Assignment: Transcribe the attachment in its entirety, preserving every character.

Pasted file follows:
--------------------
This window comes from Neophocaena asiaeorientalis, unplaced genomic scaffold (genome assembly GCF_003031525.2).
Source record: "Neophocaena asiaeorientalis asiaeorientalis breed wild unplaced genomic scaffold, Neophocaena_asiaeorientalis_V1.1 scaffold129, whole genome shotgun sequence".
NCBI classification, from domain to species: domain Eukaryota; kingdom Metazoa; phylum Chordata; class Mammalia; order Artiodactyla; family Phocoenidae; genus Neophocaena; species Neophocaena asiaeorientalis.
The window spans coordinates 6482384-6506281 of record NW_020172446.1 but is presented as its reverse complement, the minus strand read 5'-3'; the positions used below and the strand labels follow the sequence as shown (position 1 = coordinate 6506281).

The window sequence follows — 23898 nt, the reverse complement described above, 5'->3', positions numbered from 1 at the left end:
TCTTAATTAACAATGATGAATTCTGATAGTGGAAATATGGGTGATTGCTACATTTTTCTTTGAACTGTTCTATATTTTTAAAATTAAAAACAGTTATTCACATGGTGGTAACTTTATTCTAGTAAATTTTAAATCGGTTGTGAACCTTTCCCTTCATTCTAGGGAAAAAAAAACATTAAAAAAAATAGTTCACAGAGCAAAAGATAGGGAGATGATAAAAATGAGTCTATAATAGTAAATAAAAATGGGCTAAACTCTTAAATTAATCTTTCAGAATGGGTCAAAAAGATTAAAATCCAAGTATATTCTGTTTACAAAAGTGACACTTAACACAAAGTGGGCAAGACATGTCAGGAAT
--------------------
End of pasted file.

This window comes from Neophocaena asiaeorientalis, unplaced genomic scaffold (genome assembly GCF_003031525.2).
Source record: "Neophocaena asiaeorientalis asiaeorientalis breed wild unplaced genomic scaffold, Neophocaena_asiaeorientalis_V1.1 scaffold129, whole genome shotgun sequence".
NCBI classification, from domain to species: domain Eukaryota; kingdom Metazoa; phylum Chordata; class Mammalia; order Artiodactyla; family Phocoenidae; genus Neophocaena; species Neophocaena asiaeorientalis.
The window spans coordinates 6482384-6506281 of record NW_020172446.1 but is presented as its reverse complement, the minus strand read 5'-3'; the positions used below and the strand labels follow the sequence as shown (position 1 = coordinate 6506281).

The window sequence follows — 23898 nt, the reverse complement described above, 5'->3', positions numbered from 1 at the left end:
TCTTAATTAACAATGATGAATTCTGATAGTGGAAATATGGGTGATTGCTACATTTTTCTTTGAACTGTTCTATATTTTTAAAATTAAAAACAGTTATTCACATGGTGGTAACTTTATTCTAGTAAATTTTAAATCGGTTGTGAACCTTTCCCTTCATTCTAGGGAAAAAAAAACATTAAAAAAAATAGTTCACAGAGCAAAAGATAGGGAGATGATAAAAATGAGTCTATAATAGTAAATAAAAATGGGCTAAACTCTTAAATTAATCTTTCAGAATGGGTCAAAAAGATTAAAATCCAAGTATATTCTGTTTACAAAAGTGACACTTAACACAAAGTGGGCAAGACATGTCAGGAAT